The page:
While most entities would consider a risk assessment to be an investigation of possible threats, and a risk analysis a calculation of how likely those threats are to occur, there is a lack of clarity in HIPAA. For example, under the risk analysis section of the Security Rule Administrative Safeguards (45 CFR § 164.308(a)) covered entity or business associate must: “Conduct an accurate and thorough assessment of the potential risks and vulnerabilities to the confidentiality, integrity, and availability of electronic protected health information held by the covered entity or business associate.”,

Who can violate HIPAA?

Anyone who is covered by the HIPAA regulations can violate HIPAA. However, there has been some confusion – especially during the COVID-19 pandemic – about who exactly is covered by HIPAA. Entities required to comply with HIPAA are health plans, healthcare clearinghouse, and healthcare organizations that engage in qualifying electronic transactions (most now do). Business Associates and contractors providing a service to Covered Entities can also violate HIPAA.

The requirement to comply with HIPAA regulations also applies to all workforces of a Covered Entity, Business Associate, or contractor. HIPAA defines a workforce as “employees, volunteers, trainees, and other persons whose conduct, in the performance of work for a Covered Entity or Business Associate, is under the direct control of such Covered Entity or Business Associate, whether or not they are paid by the Covered Entity or Business Associate”.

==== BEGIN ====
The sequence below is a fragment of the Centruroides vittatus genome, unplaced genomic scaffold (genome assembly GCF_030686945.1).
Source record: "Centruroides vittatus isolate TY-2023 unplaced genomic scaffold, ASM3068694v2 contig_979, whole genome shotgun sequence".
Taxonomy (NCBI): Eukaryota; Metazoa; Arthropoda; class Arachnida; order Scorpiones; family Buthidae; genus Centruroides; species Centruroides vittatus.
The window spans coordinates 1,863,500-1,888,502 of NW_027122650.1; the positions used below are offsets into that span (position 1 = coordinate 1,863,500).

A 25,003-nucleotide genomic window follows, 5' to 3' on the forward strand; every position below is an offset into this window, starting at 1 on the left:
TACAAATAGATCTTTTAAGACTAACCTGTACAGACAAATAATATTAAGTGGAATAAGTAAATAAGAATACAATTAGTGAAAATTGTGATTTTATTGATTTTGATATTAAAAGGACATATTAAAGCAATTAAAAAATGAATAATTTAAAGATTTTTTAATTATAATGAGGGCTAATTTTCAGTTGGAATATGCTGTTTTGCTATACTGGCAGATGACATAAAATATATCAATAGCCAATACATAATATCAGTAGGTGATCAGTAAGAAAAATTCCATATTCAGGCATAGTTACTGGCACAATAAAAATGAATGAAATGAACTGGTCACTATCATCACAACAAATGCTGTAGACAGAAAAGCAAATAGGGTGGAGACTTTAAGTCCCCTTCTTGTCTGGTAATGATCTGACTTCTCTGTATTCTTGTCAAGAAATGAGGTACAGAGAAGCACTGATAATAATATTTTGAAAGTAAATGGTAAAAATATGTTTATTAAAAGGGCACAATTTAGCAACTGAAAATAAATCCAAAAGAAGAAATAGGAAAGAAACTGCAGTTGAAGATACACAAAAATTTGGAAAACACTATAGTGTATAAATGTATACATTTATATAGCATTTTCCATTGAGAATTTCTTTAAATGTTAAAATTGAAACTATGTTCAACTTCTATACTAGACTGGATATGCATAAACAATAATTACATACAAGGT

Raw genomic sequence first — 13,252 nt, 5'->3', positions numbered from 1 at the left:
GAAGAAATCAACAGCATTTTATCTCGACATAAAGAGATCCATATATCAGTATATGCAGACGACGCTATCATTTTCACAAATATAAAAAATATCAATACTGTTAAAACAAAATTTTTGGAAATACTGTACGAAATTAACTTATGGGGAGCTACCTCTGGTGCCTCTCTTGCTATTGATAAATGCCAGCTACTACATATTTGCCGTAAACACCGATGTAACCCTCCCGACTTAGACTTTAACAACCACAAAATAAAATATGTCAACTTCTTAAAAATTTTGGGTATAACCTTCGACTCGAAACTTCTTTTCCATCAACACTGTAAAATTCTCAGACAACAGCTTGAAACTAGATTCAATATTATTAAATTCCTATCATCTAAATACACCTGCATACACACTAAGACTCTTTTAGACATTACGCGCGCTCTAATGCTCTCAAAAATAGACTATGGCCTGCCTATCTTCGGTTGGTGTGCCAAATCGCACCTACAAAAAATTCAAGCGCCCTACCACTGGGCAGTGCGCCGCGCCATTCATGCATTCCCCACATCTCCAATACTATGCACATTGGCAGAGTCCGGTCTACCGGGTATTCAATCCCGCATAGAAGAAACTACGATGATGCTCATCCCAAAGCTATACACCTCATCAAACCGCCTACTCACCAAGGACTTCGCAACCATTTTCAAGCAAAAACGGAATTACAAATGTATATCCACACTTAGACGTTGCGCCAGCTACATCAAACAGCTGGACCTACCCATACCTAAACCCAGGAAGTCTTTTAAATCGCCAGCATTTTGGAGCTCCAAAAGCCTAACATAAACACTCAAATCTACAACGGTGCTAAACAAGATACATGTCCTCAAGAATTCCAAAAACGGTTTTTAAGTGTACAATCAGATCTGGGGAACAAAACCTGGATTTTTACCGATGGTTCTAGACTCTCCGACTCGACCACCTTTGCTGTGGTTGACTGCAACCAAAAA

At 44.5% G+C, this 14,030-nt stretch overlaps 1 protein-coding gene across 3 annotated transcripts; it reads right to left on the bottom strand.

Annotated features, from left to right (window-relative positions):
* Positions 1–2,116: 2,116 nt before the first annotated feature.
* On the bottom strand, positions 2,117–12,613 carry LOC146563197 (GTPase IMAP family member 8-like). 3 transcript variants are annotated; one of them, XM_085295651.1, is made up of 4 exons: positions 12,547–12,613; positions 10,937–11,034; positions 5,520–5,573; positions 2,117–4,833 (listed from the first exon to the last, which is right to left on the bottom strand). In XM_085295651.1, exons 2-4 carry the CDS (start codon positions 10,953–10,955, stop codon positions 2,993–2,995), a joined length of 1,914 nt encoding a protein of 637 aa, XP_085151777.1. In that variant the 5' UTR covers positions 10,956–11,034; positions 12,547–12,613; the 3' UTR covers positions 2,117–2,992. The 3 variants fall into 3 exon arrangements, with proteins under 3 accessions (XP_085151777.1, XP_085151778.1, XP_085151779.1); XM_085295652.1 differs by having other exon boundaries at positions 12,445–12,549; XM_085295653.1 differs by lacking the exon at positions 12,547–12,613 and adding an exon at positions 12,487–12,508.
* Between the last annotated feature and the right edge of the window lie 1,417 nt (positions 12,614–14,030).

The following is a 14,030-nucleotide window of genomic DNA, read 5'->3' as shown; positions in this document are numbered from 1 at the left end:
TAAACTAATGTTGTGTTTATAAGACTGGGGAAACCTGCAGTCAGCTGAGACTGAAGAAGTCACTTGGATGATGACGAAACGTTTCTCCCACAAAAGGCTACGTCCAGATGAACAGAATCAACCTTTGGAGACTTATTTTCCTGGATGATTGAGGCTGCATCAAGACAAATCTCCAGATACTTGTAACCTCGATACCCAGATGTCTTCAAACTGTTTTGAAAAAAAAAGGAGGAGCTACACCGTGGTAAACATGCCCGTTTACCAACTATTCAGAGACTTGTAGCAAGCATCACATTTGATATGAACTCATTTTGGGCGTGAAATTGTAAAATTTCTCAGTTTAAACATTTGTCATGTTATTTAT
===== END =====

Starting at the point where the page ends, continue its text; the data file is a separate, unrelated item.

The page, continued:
When potential risks and vulnerabilities are identified, what happens next?

Also under 45 CFR § 164.308(a), covered entities and businesses associates are required to implement security measures sufficient to reduce risks and vulnerabilities to a reasonable and appropriate level. In order to determine what constitutes a “reasonable and appropriate level”, organizations should take into account (per 45 CFR § 164.306(b)):

  • The size, complexity, and capabilities of the organization
  • The organization´s technical infrastructure, hardware, and software security capabilities
  • The cost of reasonable and appropriate security measures
  • The probability and criticality of potential risks to the integrity of ePHI”

What does the “criticality of potential risks” mean?

The term criticality of potential risks refers to the scale of injury that might be caused by a HIPAA violation. For example, a cloud storage volume – containing the payment details and Social Security numbers of thousands of patients – left open to the public Internet has the potential to cause more injury than two nurses discussing the treatment options for patient A within earshot of patient B.